Top sellers prove small but mighty
GunBroker.com, the world's largest online auction house for firearms and accessories, identifies the five best-selling firearms on its site for every month over the first six months of the year. While it lists the leaders in every major category of firearms sold (breaking them down between new and used), for our purposes here, I limited the selection to the five best-selling new semiautomatic pistols, likely the most popular category of firearms in the country.
It should be noted that GunBroker.com does not list specific numbers for guns sold or total dollar values. In order to estimate their relative popularity, I compiled all the monthly lists and assigned them values according to their rank on the list (first was worth five points; second, four points; and so on) and their number of appearances. Then, I calculated the totals for each model and arranged them from most points to least.
Here is Rich Duprey's pciks of the most popular handguns:
Fourth place (tie): Glock G43 and Springfield XD-S. The Glock and Springfield Armory models each garnered the same number of points.
Major gunmakers such as Smith & Wesson (NASDAQ:AOBC), Beretta, and Kel-Tec have competing models on the market, but the G43 was launched as an easily concealable, single stack 9mm pistol. By comparison, the Springfield XD-S is also a single stack, but the 3.3-inch model has the benefit of coming in 9mm, .40 S&W, and .45 ACP versions. Both models, priced at $500 or more, fall on the pricier end of the spectrum.
Third place: Sig Sauer P938. The P938 is a 9mm hammer-fired, single-action pistol with aluminum alloy frame and steel slide. Its light weight and small package make it ideal for concealed carry. It features a single-action only trigger, but coupled with its full-size tritium SigLite Night Sights, the P938 handles like a much larger pistol, such as the M1911. The platform, though, is a big brother to the popular Sig Sauer P238 pistol (chambered in .380). It carries an even heftier MSRP of $819.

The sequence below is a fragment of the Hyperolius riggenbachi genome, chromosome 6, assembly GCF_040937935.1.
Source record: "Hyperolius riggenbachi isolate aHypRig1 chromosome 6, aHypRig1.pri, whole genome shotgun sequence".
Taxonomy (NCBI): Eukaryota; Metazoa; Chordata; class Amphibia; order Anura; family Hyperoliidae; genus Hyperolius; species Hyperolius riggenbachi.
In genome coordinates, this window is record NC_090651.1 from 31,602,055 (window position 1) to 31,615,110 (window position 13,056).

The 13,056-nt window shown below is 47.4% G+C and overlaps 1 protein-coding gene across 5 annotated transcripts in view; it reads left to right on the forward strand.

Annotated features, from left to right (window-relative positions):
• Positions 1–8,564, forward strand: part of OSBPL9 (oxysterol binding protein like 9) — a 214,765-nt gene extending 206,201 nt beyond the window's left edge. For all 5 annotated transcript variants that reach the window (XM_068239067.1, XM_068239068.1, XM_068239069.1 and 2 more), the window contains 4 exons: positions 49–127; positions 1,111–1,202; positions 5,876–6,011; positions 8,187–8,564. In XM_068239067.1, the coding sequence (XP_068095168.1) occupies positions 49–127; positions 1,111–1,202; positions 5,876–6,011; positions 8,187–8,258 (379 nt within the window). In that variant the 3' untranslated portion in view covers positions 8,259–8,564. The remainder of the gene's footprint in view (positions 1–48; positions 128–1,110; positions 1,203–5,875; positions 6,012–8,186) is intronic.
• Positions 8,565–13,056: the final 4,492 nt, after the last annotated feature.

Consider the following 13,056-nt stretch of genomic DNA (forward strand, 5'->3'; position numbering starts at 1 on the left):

Second place (tie): Glock G19 and Smith & Wesson M&P Shield. While the Smith & Wesson had more first-place votes than any of the other guns listed here, the G19 also received numerous second and third-place mentions, and that helped it make up the difference.
The G19 was designed for concealability and despite its compact form factor, the weapon features a 15-round capacity, compared with just seven or eight rounds in competing single stack handguns. It retails for around $600.
Smith & Wesson's M&P Shield immediately rocketed to the top of the charts upon its introduction in 2012, and the company quickly built over one million units. Smith & Wesson claimed its Shield was "the best-selling personal protection and self-defense pistol" on the market. Originally offered in 9mm and .40, Smith & Wesson added a .45 model to the lineup this year. These pistols start at around $450.
First place: Ruger LCP. The LCP from Sturm, Ruger (NYSE:RGR) was everyone's either first or second choice for a new semiautomatic handgun, and rightly so. Since its introduction in 2008, the .380 ACP pistol has been wildly popular, though its sights and trigger pull are routinely panned. While there were always improvements that could be made, Ruger seems to have addressed virtually all of them with the LCP II.
LCP, which stands for "lightweight compact pistol", was designed for concealed carry. It more than lives up to the task, and that is why it has proven to be a top choice for those looking for a personal defense weapon, not to mention its price: The LCP can be had for as little as $260.
All roads lead here
As each of these top sellers makes clear, the biggest driver of demand is self-defense as concealability remains the primary attribute buyers are looking for in their firearms. Major media outlets continue to report on civil unrest following the Presidential election, so we may not have seen the end of the gun sales boom that occurred during the Obama administration -- or the growing interest in compact, concealed carry weapons.
Thanks to our friends at The Motley Fool and author Rich Duprey for this article.